Mémoires de Garrigue
Mémoires de Garrigue, an open-air display
An exceptional landscape: the Garrigue…
The root of the word 'garrigue' comes from the pre-Indoeuropean word « kar » ou « gar » ; meaning « rock » or « stone ».This root has given us the words « guarric » in Celtic languages and « garric » in Occitan, meaning « tree from the rock », a term that refers to the Holly Oak, a tree typically found in the arid lands of the Garrigue.
Native to the Mediterranean region, specifically the Languedoc and Provence areas, the garrigue refers to plant lift that grows on rocky limestone, on dry, filtrative land. It is halfway between dry prairie land and forest.
The plant life that develops in these places has evolved to withstand intense periods of drought, typically experienced during the summer in the Mediterranean climate.
A great variety of plant life is able to flourish in this environment, providing rich colours, scents and even sounds. Plants such as juniper, rock roses, honeysuckle, butcher’s broom, spurge, sarsaparilla, thyme and madder are found here.
Aside from these, traces of mankind (especially agriculture) and fires have, for thousands of years, marked the Mediterranean soil. Farmers have cleared areas, mined stone from the land, built dry stone walls, cultivated wheat and olive trees, stripped the holly oaks and herded sheep across the land.
Discover the garrigue: Memoires de Garrigue
Through the 15 acres of restored agricultural parcels, « Mémoires de garrigue » (« Remembering the Garrigue ») is a loop of 1,4km to the discovery of the Mediterranean landscape.
A team comprising a set designer, a landscape artist and an expert in Mediterranean landscapes, has sought to reconstruct the story of human activity in the region. They have helped us understand how humans shaped the landscape prior to the 19th century.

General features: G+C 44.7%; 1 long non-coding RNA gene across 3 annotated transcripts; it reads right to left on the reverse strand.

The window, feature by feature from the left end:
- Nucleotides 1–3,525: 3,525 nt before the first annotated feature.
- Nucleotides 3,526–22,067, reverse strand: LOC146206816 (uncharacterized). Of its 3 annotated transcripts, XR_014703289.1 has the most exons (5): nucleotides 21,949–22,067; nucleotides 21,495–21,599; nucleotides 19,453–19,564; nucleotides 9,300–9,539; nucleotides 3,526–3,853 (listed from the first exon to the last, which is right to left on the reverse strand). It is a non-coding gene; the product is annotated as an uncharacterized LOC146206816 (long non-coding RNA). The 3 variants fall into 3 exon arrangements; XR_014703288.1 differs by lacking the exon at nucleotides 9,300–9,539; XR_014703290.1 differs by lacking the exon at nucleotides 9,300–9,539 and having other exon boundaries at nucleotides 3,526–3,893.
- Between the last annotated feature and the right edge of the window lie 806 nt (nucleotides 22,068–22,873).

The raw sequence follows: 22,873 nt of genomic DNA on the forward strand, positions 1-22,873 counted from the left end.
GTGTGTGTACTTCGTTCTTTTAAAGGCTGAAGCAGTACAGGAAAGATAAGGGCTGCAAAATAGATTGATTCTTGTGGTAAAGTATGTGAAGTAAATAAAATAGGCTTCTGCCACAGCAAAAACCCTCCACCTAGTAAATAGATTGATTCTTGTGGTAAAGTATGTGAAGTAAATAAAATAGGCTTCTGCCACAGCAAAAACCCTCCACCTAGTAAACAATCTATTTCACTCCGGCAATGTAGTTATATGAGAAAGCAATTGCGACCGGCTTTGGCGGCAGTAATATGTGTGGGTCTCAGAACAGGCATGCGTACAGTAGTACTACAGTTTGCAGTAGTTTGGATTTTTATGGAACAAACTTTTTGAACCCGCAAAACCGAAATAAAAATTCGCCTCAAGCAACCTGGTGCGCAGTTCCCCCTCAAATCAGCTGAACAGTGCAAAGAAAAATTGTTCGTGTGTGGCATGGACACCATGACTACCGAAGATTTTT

Throughout the visit, you will have the chance to learn about dry stone architecture (structures built without mortar or binding material): these structures include walls and fencing for terraced fields, as well as 'capitelles', dry stone huts used for storing farming tools or harvested produce. Numerous remains of the Roman aqueduct that connected the towns of Uzès and Nîmes are also visible throughout the visit.
A poetic and erudite route
The walk lasts 1 hour and 30 minutes and leads you across 1.4 km of trails. Feel free to wander at will, viewing vines, cultivated grain fields, olive trees, mulberry trees, holly oaks, fruit-bearing trees and other useful plants.
There is a useful viewing point complete with a panoramic map to help you understand the layout of the site. It clearly shows everything in relation to the Gardon river and the Roman aqueduct.
A guide book for more information
During your visit, you can get a copy of our illustrated guide book, on sale in shops around the site. This booklet will help you make the most of your time here. It contains a host of information about the Garrigue, its agriculture, its typical climate, and the composition of its minerals and soil, and the history of the landscape.